Roundup Sept 26, Wednesday – The day started with a food theme: What’s Not Cooking in Social Media #SMWHKFood. The theme continued with Twitter Feeding #SMWHKFeed and then Women Warriors #SMWHKwmn started the afternoon. Our round-up MC, Jay Oatway takes us through the day.
Unlike most industries, the Food & Beverage industry is one where sales, deals and discounts don’t work. At #SMWHKFood we learned that such offers make us question the food itself. We were told how social media can help include customers and fans in an exclusive experience. A key takeaway is that social media is about humanising your brand, not coupons and giveaways.
Chef Uwe Opocensky from the Mandarin Oriental, who was on the panel, uses social media to stay connected, but not to giveaway too much information. And that’s as much as time allows him.
The more tangible Twitter Feeding #SMWHKFeed event allowed invitees to eat while participating. A big topic there, was the high amount of food wastage in Hong Kong every day – 29 tonnes – and a highlight on some of the organisations that try to prevent that or pass along perfectly edible goods, like Hong Kong Feeding (@feedingHK). In one tweet, the event was described as “nourishing conversation with people hungry for change!” The conversations went as far as to talk about where we can find graffiti in the city – that’s how much we need organic creativity.
The event was a chance to be heard – dinner conversation at its best, says Jay. Knowing that what was said was also tweeted, attendees were eloquent, giving the best sound bite they could.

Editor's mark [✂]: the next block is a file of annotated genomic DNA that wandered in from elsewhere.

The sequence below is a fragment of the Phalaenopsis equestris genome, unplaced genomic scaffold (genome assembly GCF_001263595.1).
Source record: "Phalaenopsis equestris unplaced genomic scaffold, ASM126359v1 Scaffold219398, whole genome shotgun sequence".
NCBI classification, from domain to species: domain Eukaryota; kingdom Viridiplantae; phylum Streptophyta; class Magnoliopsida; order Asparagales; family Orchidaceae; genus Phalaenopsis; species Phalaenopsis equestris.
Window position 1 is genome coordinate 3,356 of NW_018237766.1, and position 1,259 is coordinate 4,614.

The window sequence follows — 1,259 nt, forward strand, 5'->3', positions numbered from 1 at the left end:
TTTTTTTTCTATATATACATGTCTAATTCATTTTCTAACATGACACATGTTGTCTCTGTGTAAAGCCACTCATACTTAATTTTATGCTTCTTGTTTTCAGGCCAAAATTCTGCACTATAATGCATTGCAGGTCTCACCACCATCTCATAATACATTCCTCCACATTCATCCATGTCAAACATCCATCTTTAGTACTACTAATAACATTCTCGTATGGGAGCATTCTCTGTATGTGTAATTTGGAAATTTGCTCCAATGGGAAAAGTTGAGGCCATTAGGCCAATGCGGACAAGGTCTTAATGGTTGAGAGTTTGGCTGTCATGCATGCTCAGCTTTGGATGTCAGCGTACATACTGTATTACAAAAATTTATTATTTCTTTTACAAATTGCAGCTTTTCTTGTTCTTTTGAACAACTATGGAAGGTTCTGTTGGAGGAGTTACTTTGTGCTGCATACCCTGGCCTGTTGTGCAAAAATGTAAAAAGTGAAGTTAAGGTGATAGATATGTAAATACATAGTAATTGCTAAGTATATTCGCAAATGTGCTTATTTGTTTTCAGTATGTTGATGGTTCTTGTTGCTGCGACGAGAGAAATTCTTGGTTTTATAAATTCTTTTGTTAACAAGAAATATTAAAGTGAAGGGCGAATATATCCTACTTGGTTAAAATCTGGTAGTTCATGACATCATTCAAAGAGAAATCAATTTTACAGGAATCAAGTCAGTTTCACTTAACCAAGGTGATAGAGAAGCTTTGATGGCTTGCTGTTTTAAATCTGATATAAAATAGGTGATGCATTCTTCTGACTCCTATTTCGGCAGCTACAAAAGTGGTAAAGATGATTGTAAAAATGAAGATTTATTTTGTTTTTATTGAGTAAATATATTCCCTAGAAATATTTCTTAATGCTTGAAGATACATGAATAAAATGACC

In the afternoon, Women Warriors had a panel including representatives from Quintessentially and Heels & Deals, who use social media to help grow their businesses. Their main message was to take social media seriously and to use it – whether you’re at home with a baby on your arm or in the office.
Building brand voice and authenticity is key for establishing relationships online – with brand partners, media and consumers. It’s too easy to get lost in a brand exercise. Content needs to be genuine, rather than just running a random contest that doesn’t relate to the business, to encourage people to click Like.
Another panellist, Joanne Ooi (@joanneooi) talked about enlisting and engaging opinion leaders on your platform to gain credibility. For that, consider going international.
Next, Jay talked about his own event, co-mastered with Ali Bullock. Social Media for Social Good #SMWHKsm4sg including the goal of helping the SPCA to re-home a dog named Spring Roll (#savespringroll), who also attended the event.
SPCA’s Michael Wong was the perfect guest to talk about the pros and cons of using social media as a charity. Jay rewrote an old adage about dog years: “One day is equal to seven years in the social media world.”
Corporate Social Responsibility (CSR) was a well-used term during the event. Brands that have CSR programs should shout about it. There’s no reason not to promote the good CSR work and even invite their followers to join in activities. After all, it’s good PR and can build relations.
The main takeaways from the day:
- Recommendations online really matter
- Be connected beyond the restaurant – even as a service provider, you can connect
- Empower others to follow your footsteps – share the good you do, in business or in social good
- Our individual voices matter – in social media, we talk as people, even when we talk on behalf of a brand
Cohn & Wolfe-impactasia
Social Media Week, Hong Kong